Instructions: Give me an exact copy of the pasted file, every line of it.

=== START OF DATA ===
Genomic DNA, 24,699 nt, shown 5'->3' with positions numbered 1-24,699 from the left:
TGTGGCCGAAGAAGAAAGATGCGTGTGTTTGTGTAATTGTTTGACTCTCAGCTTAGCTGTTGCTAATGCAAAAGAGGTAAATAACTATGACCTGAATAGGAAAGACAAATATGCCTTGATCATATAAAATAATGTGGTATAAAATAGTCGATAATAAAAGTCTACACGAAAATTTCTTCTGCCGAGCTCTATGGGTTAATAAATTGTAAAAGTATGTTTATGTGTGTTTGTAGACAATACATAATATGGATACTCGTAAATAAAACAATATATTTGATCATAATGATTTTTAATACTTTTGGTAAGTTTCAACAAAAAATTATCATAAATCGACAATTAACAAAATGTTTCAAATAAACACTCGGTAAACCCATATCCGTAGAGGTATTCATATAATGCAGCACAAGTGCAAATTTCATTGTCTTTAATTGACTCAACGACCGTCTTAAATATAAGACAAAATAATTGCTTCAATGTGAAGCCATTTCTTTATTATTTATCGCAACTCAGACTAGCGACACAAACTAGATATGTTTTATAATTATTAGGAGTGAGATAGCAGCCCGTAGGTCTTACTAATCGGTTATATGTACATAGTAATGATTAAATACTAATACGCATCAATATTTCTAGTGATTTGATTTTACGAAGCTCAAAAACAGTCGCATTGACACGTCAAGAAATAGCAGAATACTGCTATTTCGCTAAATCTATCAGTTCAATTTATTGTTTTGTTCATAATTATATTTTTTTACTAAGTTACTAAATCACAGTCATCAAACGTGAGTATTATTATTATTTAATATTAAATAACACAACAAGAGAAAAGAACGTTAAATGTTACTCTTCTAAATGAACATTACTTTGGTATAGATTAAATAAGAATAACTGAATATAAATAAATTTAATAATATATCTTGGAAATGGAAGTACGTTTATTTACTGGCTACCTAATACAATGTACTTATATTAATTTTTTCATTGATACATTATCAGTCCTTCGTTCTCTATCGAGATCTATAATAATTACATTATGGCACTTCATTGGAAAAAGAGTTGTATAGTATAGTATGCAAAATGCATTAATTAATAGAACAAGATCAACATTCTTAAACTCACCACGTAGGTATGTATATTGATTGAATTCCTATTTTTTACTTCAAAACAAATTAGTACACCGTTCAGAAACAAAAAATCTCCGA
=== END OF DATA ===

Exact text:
Genomic DNA, 24,699 nt, shown 5'->3' with positions numbered 1-24,699 from the left:
TGTGGCCGAAGAAGAAAGATGCGTGTGTTTGTGTAATTGTTTGACTCTCAGCTTAGCTGTTGCTAATGCAAAAGAGGTAAATAACTATGACCTGAATAGGAAAGACAAATATGCCTTGATCATATAAAATAATGTGGTATAAAATAGTCGATAATAAAAGTCTACACGAAAATTTCTTCTGCCGAGCTCTATGGGTTAATAAATTGTAAAAGTATGTTTATGTGTGTTTGTAGACAATACATAATATGGATACTCGTAAATAAAACAATATATTTGATCATAATGATTTTTAATACTTTTGGTAAGTTTCAACAAAAAATTATCATAAATCGACAATTAACAAAATGTTTCAAATAAACACTCGGTAAACCCATATCCGTAGAGGTATTCATATAATGCAGCACAAGTGCAAATTTCATTGTCTTTAATTGACTCAACGACCGTCTTAAATATAAGACAAAATAATTGCTTCAATGTGAAGCCATTTCTTTATTATTTATCGCAACTCAGACTAGCGACACAAACTAGATATGTTTTATAATTATTAGGAGTGAGATAGCAGCCCGTAGGTCTTACTAATCGGTTATATGTACATAGTAATGATTAAATACTAATACGCATCAATATTTCTAGTGATTTGATTTTACGAAGCTCAAAAACAGTCGCATTGACACGTCAAGAAATAGCAGAATACTGCTATTTCGCTAAATCTATCAGTTCAATTTATTGTTTTGTTCATAATTATATTTTTTTACTAAGTTACTAAATCACAGTCATCAAACGTGAGTATTATTATTATTTAATATTAAATAACACAACAAGAGAAAAGAACGTTAAATGTTACTCTTCTAAATGAACATTACTTTGGTATAGATTAAATAAGAATAACTGAATATAAATAAATTTAATAATATATCTTGGAAATGGAAGTACGTTTATTTACTGGCTACCTAATACAATGTACTTATATTAATTTTTTCATTGATACATTATCAGTCCTTCGTTCTCTATCGAGATCTATAATAATTACATTATGGCACTTCATTGGAAAAAGAGTTGTATAGTATAGTATGCAAAATGCATTAATTAATAGAACAAGATCAACATTCTTAAACTCACCACGTAGGTATGTATATTGATTGAATTCCTATTTTTTACTTCAAAACAAATTAGTACACCGTTCAGAAACAAAAAATCTCCGA